Ma and Luo both assert the lawful stop of their vehicle was unlawfully prolonged by Amundson's questioning of Ma, turning the stop into a custodial interrogation requiring a reading of Defendants' Miranda rights. The government argues the confusion over the rental agreement prolonged the stop, and Amundson was diligently trying to find the rental agreement. Defendant Ma responds that she told Amundson they had the wrong rental agreement almost immediately upon sitting in his vehicle, but he did not listen to her. Defendant Ma is correct. She did tell Amundson she had the wrong rental agreement several times shortly after entering his vehicle, and he did not respond to her. It appears from the video inside Amundson's vehicle that he either did not understand Ma completely or he simply was not listening to her. Many of Amundson's questions after Ma told him she had the wrong rental agreement were not related to the stop or the effort to find the correct rental agreement. Amundson would not allow Ma and Luo to speak to each other in Chinese, and he physically steered Ma back to his vehicle while they were trying to find the correct rental agreement.

The parties also disagree on when the stop ended. The government argues the stop ended after approximately 25 minutes when Amundson gave Ma her papers and told her she was free to leave. Ma responds that Amundson may have told her she was free to leave, but he immediately followed those words with several questions about whether drugs were in the vehicle, making it clear Ma was not free to leave. At the hearing, Amundson testified that he was suspicious that there was marijuana in the vehicle from his initial contact when he smelled it. His suspicion is evidenced by his calling for a canine officer prior to asking for consent and filling out the consent forms while he was writing Ma's speeding ticket.

The stop did not end when Amundson told Ma she was free to leave. First, Amundson maintained a further need to control the scene. He admitted that he suspected Defendants of trafficking illegal drugs, and had already called a canine officer and filled out consent to search forms prior to telling Ma she was free to leave. Second, the circumstances of his statement that Ma was free to leave would not have given a reasonable person the impression that she was actually permitted to drive away from the scene. Immediately after mentioning that she was free to leave, Amundson initiated an extensive series of questions about whether there were illegal drugs in the van. A reasonable person would not have felt free to ignore his questions, get in the van (where Fetterhoff was still questioning Luo), and drive away. The stop was not over at that point.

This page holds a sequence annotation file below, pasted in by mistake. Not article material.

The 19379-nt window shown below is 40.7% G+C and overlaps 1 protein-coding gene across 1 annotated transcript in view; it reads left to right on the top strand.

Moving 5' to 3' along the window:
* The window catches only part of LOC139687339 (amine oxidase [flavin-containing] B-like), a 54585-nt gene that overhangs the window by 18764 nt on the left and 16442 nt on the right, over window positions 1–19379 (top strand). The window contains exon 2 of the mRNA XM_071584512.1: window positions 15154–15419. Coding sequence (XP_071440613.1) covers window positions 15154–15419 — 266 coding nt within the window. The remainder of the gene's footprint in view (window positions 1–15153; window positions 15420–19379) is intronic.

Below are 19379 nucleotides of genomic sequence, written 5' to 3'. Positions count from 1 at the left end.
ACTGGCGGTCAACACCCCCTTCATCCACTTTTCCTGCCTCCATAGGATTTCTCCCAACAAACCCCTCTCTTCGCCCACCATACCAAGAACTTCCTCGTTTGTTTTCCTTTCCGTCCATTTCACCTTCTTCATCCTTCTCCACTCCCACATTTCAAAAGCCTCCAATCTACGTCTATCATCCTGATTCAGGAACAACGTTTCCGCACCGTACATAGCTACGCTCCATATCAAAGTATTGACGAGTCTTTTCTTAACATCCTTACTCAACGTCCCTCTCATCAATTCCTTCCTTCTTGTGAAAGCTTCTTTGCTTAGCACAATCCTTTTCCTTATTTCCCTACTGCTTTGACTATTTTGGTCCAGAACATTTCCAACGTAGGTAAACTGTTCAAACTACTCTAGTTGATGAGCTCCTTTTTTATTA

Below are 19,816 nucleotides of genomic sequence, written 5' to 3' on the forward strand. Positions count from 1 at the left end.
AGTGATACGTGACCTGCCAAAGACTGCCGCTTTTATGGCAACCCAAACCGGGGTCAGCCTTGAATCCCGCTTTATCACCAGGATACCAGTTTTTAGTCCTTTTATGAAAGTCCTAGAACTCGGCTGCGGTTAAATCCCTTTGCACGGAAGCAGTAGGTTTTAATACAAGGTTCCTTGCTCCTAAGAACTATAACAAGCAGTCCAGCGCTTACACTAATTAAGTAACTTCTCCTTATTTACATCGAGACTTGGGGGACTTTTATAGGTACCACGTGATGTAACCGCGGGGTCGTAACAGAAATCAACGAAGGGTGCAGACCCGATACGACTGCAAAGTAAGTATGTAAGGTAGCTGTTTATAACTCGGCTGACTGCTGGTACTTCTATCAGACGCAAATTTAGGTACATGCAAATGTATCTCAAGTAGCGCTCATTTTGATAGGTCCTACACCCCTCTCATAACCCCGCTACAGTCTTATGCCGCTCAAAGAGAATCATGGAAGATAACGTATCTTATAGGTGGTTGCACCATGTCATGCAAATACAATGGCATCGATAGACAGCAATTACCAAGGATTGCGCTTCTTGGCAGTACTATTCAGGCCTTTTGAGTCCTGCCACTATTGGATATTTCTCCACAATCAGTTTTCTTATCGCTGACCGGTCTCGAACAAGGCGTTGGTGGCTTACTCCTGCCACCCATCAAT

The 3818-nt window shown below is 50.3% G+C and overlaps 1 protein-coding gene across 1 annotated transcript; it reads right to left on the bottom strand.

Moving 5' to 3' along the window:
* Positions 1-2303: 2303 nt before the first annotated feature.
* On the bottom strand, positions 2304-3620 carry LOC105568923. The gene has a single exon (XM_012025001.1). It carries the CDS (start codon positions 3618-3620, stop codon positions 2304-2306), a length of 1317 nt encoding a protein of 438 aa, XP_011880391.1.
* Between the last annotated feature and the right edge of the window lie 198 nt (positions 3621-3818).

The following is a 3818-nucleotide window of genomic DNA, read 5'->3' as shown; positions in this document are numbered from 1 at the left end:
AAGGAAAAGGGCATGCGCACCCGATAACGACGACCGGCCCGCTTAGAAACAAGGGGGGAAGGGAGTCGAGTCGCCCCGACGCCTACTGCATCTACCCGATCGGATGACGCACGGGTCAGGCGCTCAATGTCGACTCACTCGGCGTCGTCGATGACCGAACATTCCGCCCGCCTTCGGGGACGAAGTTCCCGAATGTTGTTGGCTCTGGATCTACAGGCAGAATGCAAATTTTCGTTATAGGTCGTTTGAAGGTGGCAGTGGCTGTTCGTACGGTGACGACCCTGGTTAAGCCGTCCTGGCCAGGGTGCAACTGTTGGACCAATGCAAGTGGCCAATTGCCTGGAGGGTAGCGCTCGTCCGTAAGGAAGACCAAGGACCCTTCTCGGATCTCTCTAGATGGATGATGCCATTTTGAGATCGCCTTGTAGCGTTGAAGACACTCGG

The stop was measurably prolonged by Amundson's unrelated questioning, but there is no constitutional violation because he had reasonable suspicion to question Ma about the presence of illegal drugs in the vehicle. The length of the stop from when Amundson approached the vehicle until Defendants' arrest was close to 35 minutes. Although part of this time can be attributed to the language barrier between the Troopers and Defendants, Amundson's actions account for the majority of the delays. If he had listened to Ma when she initially told him multiple times that she had the wrong rental agreement, delay could have been avoided. Similarly, if he had permitted Ma to look for the agreement in the van, or at least ask Luo to find it, delay could have been avoided. Many of his questions were related to his suspicion that Defendants were trafficking drugs. These questions contributed to the overall delay and prolonged the stop beyond the duration of an average traffic stop for speeding. However, as will be discussed further below, Amundson had reasonable suspicion for his expanded questioning about drug trafficking, so Ma's Fourth Amendment rights were not violated. Mendez, 476 F.3d at 1080-1081.